It is still unclear what forces were behind the July terrorist attacks against Muslims clerics in the Russian republic of Tatarstan. Some have suggested that the reverberations of the Arab Spring, globalization, and internal political disputes may be among the possible reasons for the attempt on Tatarstan’s Mufti Ildus Faizov’s life and the murder of another prominent Muslim leader Valiulla Yakupov. Rafik Mukhametshin, head of Russian Islamic University in Kazan, Tatarstan, shared his perspective on these events and described the situation around religion in Tatarstan at an event at the Carnegie Moscow Center. Carnegie’s Alexey Malashenko moderated.

The July Terrorist Attacks and the Internal Divisions Among Muslims in Tatarstan

  • A Possible Reason for the Terrorist Attacks: Mukhametshin said that radicalization is taking place inside Tatarstan’s Muslim community, and internal Islamic divisions are the most obvious reason for the July 2012 terrorist attacks on Faizov and Yakupov. He noted that these attacks were not entirely surprising, since there had been past disagreements in the Muslim community in the republic. These internal tensions became more evident in 2011 after Tatarstan’s Mufti Gusman Iskhakov (under whom the influence of Muslim radicals increased) was replaced by Faizov, an active proponent of traditional Islam.
     
  • There Is No Underground: However, Mukhametshin suggested that there is no organized underground community of Muslim radicals in Tatarstan. On this issue, he is in agreement with Tatarstan’s authorities, he added.

Causes of Radicalization in Tatarstan and Ways to Counteract It

  • The New Generation: Mukhametshin noted that Islamic radicalization in Tatarstan is primarily related to the emergence of a new generation of Muslim youth that is removed from tradition and adheres to a “distorted” and “simplified” value system.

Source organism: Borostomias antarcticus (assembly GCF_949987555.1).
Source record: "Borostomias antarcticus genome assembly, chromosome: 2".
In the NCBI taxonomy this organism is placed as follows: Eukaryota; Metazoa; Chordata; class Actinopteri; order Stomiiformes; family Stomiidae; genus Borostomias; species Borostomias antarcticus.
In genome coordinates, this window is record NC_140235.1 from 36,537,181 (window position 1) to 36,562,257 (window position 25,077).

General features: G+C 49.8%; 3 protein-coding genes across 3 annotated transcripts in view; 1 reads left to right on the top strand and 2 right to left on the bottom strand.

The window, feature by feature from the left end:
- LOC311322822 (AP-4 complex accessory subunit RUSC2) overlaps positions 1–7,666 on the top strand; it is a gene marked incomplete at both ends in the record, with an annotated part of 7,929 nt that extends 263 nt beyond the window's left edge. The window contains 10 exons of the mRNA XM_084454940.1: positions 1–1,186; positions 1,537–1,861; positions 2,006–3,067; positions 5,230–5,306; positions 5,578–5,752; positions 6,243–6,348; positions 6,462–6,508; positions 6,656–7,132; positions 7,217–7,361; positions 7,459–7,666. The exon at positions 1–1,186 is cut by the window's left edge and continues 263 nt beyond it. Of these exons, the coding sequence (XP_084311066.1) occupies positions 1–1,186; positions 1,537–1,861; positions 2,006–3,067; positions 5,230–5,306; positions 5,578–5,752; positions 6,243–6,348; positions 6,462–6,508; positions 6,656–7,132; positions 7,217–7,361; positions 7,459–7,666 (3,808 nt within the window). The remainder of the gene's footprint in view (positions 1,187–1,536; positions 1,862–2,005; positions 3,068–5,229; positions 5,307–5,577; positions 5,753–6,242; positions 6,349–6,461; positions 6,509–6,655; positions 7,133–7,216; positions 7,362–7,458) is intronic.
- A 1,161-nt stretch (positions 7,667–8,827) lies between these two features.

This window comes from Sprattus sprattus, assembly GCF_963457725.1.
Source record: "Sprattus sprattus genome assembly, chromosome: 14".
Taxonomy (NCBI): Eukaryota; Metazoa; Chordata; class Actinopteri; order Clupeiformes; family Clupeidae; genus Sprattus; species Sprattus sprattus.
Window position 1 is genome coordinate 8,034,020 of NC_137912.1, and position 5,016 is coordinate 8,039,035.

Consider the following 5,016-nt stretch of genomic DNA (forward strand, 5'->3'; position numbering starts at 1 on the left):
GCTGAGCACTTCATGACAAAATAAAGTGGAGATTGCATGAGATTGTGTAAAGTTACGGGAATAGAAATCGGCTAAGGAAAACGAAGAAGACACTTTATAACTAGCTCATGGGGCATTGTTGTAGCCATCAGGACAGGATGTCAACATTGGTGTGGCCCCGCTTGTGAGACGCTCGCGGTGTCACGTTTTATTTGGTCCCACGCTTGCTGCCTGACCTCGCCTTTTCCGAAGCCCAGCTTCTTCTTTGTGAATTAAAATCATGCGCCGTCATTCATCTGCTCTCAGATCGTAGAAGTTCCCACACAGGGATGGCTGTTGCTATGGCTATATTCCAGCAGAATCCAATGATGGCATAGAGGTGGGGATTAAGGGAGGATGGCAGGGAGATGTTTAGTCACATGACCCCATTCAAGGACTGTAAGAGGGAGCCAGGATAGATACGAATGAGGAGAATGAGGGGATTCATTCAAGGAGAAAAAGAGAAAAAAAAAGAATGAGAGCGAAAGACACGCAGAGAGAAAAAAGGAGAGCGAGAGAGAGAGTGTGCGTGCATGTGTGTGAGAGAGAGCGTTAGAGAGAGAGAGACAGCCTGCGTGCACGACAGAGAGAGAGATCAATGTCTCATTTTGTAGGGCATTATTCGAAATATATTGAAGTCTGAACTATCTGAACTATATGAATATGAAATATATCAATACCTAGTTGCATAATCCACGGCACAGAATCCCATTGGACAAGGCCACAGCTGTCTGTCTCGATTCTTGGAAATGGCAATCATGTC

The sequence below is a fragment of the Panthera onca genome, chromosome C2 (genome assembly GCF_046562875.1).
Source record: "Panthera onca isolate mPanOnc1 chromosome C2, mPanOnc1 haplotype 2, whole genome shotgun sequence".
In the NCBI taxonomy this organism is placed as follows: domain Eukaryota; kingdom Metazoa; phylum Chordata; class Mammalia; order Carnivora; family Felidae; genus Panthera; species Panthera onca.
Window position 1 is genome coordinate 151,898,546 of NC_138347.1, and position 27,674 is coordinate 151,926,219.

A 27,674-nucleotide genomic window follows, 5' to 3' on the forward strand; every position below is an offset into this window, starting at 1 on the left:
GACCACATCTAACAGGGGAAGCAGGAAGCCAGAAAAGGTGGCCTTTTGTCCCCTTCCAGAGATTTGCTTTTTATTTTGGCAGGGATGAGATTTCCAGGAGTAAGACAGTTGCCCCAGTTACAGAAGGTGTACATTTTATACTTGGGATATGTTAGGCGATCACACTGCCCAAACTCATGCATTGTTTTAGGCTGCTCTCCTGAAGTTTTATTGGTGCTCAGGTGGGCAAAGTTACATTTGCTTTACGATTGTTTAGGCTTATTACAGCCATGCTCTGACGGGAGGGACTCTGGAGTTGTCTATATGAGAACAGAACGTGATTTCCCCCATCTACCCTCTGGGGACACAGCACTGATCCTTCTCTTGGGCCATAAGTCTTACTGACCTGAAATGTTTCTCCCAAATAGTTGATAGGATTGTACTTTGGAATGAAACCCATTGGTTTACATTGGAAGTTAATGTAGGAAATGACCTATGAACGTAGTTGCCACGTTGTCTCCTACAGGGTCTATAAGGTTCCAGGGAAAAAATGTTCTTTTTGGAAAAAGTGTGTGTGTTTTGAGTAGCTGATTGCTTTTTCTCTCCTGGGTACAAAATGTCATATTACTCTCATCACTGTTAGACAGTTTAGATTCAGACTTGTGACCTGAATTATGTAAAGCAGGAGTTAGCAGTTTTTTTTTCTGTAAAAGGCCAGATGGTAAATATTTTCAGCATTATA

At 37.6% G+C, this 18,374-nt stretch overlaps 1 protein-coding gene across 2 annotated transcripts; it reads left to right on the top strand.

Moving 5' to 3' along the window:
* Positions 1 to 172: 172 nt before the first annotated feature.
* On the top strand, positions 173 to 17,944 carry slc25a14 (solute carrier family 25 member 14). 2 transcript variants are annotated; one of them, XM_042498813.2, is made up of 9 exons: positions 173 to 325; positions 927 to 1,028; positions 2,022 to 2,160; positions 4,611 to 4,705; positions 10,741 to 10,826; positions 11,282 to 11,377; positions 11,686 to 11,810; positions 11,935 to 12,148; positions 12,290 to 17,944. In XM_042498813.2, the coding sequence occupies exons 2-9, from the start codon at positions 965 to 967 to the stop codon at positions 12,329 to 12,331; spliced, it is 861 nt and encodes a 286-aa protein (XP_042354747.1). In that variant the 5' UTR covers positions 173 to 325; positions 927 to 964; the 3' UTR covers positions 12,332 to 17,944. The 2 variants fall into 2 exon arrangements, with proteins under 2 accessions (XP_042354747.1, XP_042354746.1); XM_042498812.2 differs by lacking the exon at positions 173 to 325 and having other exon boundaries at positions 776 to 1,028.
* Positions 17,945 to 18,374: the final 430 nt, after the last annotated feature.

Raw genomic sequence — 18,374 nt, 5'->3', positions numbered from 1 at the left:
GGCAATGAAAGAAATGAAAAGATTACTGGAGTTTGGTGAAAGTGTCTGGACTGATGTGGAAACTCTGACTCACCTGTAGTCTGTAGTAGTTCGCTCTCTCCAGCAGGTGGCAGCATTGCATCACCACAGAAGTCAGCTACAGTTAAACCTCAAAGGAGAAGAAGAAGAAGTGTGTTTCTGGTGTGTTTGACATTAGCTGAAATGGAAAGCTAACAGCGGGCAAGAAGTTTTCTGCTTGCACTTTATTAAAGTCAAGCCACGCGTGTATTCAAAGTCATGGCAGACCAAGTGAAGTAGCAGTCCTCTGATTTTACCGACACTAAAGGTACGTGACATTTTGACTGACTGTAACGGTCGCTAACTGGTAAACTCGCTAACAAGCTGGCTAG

• Saudi Education: These youth started studying in the Saudi Arabia as early as 1980s. The Saudi educational system steers students toward living in societies that are exclusively Muslim, Mukhametshin argued. Thus, these youth are unable to recognize a multiconfessional environment adequately once they return home. According to Mukhametshin, the problem is that “no one can demonstrate to the modern Muslim youth what traditional Islamic values are actually about.”
     
  • Steps to Counteract Radicalization: According to Mukhametshin, sending young people to study in the Arab world right after high school is absolutely unacceptable. They should be able to go only after getting “basic religious education.” Russian universities should allow them to obtain these fundamentals of religious knowledge, Mukhametshin added, “which will give them the possibility for comparison and allow them to make the right conclusions.”